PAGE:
And then I saw him.
A little boy, peering at me through the bushes, his eyes sad, his hands fidgeting with a blade of cheat grass. He was young, four or five years at the most. His white-blonde hair curled over his ears, and his cherubic cheeks seemed flushed from the heat. He was small enough that his legs were hidden from view behind tufts of sunburned grass.
My jaw dropped. Could this apparition be real? Surely it was the heat playing tricks on my mind. I wheeled around, convinced I had mistaken Beth for this silent stranger. But there she was, plain as day, spreading red-checked tablecloths throughout the dining area. I turned back…he was still there. He was real. The seconds ticked loudly in my head.
Our eyes locked—mine in a frantic attempt to understand the sight before me, and his in a quiet, pleading curiosity. I turned back to the river. Beth was heaving her river bag out in front of her, plodding up to it, then hurling it in front of her again. This time, when I turned back to the boy in the collared, blue-and-white striped shirt, he had vanished.
I stumbled into the bushes, searching frantically for a sign that he had been real, that I had seen him. There was not a broken twig or crushed blade of grass in sight. A shiver began to rise through my body, and a cold sweat beaded on my forehead. I jumped at the thump of Beth’s bag hitting the ground behind me.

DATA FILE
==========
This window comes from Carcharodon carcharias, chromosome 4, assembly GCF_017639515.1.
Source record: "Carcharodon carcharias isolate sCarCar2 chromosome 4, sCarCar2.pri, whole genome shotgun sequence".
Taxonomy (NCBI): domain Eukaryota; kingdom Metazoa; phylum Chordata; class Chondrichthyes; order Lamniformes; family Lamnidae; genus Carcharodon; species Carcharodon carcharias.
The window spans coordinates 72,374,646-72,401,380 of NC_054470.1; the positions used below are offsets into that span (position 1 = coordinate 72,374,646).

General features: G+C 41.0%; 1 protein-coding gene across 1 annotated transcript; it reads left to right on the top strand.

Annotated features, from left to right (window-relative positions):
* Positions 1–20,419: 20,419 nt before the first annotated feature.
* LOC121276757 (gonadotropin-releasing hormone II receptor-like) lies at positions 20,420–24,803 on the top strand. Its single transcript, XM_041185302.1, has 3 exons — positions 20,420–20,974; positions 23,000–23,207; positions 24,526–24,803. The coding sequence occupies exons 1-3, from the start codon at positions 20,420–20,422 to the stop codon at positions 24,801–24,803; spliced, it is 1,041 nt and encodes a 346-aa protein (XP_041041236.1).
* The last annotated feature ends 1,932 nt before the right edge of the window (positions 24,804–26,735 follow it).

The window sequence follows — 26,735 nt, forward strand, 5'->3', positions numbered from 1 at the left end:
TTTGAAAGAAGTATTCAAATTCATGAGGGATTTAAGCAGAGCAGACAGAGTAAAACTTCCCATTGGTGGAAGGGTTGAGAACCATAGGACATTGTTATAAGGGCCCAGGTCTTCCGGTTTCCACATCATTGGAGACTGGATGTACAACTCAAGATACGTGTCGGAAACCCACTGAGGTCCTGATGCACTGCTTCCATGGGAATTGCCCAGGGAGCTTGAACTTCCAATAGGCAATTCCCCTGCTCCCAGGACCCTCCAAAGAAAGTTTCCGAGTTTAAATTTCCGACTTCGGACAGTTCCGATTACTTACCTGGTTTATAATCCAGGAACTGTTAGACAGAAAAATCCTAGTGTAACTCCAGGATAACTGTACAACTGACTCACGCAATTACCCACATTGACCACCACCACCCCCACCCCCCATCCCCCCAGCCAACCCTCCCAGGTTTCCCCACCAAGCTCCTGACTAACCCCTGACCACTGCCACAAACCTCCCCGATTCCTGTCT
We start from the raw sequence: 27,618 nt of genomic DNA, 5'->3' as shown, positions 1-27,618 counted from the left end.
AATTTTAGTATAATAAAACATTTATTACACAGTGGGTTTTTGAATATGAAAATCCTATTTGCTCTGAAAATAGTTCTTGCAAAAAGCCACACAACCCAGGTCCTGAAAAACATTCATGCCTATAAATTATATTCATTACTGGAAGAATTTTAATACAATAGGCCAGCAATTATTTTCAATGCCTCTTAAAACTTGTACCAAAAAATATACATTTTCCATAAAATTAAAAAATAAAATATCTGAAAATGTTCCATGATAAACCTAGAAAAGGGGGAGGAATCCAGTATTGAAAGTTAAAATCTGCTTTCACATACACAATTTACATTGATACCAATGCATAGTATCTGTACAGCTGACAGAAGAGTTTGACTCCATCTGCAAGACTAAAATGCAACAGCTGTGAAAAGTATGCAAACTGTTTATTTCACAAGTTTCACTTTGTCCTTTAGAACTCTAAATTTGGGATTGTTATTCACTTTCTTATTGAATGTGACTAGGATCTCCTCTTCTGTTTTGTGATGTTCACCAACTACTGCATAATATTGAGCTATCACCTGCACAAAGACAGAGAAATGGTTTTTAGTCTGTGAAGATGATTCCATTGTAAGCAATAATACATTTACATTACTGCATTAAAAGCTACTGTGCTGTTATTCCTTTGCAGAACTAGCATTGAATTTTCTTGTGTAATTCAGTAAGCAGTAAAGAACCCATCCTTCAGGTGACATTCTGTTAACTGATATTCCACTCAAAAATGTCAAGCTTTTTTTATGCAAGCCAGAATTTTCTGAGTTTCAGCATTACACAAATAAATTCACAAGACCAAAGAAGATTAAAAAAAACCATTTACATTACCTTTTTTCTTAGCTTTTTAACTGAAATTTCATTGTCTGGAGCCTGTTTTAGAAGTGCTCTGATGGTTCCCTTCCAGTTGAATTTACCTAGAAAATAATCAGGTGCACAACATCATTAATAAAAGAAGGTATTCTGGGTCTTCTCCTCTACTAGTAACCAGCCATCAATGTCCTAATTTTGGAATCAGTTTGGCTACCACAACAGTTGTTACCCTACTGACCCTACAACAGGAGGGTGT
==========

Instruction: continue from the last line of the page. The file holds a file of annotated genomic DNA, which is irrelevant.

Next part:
“Did you see that little boy?” My voice cracked with emotion.
Sometime after the incident at Johnson Bar, I was thumbing through Carrey and Conley’s Salmon River guidebook, and happened upon a snippet of interesting information. In the summer of 1962, a family drowned in a jet-boating accident in Dried Meat Rapid, just upstream from Johnson Bar. Three children were in the boat that day. A chill rippled down my spine as I recalled those eyes, hauntingly locked with mine.
– Stephanie Bernt Ellis, originally published in Halfway to Halfway.
“The Boy in the Chimney”
Rapid Creek, South Dakota
There’s a spot in South Dakota—a dark canyon at the base of the Black Hills. Along the bottom, walled in by limestone and flowing over a bed of fine silt, there’s a creek. Lucid-colored and runnable at certain flows, it sees only a few hours of light on even the longest summer day. Local tribes called it “black canyon,” believing it a place of dark spirits. Today, it’s a place of hauntings.
Settlers came to the Hills. They built camps along creeks, looking for gold. Some camps became towns. One town sprung from the banks of that lucid creek, small stone houses running down into the dark canyon. They remained for years, undisturbed.